Comparing a preliminary racial classification with a numerical classification of the maize landraces of Uruguay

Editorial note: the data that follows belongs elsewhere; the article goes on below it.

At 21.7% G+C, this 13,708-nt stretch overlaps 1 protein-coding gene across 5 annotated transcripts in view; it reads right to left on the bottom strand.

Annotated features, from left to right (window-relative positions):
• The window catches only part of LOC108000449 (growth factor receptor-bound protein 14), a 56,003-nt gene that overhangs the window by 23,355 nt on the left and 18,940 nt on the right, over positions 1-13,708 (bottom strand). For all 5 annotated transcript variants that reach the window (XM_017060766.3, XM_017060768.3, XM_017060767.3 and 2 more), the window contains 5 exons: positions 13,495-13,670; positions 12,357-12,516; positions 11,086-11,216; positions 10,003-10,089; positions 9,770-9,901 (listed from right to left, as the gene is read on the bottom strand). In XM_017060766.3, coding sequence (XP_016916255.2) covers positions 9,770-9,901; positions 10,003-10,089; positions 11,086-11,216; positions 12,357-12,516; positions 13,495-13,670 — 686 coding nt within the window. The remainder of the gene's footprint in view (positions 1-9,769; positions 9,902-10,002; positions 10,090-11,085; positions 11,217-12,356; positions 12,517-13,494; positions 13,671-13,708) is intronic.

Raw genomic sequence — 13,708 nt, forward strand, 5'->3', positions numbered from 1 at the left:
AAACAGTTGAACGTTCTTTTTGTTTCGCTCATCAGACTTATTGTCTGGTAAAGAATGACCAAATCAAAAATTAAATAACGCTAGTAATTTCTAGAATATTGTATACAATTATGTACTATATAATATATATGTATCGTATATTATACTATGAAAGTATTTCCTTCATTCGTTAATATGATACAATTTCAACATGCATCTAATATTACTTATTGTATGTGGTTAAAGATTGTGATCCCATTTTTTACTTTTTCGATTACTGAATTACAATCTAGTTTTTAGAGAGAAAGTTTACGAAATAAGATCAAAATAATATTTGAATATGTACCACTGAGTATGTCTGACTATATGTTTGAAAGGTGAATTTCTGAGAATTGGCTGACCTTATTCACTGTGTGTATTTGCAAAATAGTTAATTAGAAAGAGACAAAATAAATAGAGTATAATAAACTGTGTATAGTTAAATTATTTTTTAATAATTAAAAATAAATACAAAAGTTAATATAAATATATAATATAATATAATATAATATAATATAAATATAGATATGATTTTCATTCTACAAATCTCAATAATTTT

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Plant genetic diversity is a major component of any agricultural ecosystem. Thus, it is essential to classify genetic resources properly to conserve, evaluate, and enhance germplasm efficiently. In maize (Zea mays L.), many classification systems have been used for delineating maize races. From the 1980s, with the use of computers, numerical taxonomy became increasingly important and multivariate methods began to be used for classifying genetic resources. The objective of this study was to compare two methods of classification of Uruguayan maize landraces: (i) a preliminary racial classification obtained through visual assessment and (ii) a numerical classification. The numerical classification was conducted by means of a two-stage classification strategy: first, initial groups were formed by the Ward method and, next, the Modified Location Model (MLM) refined those groups. This classification was compared with the preliminary racial classification by four criteria. The Ward-MLM strategy generated more homogeneous groups than those corresponding to the preliminary racial classification. The numerical classification maintained the structure of the more differentiated races, but divided the Cateto Sulino race into two more homogeneous groups, each with smaller variance and more differentiated than other groups. Numerical classification produced groups with clearly distinct characteristics, in terms of the numerical variables, and better, in terms of the four criteria used, than those formed on the basis of racial classification. These results will be the basis for an improved racial classification of maize landraces of Uruguay.
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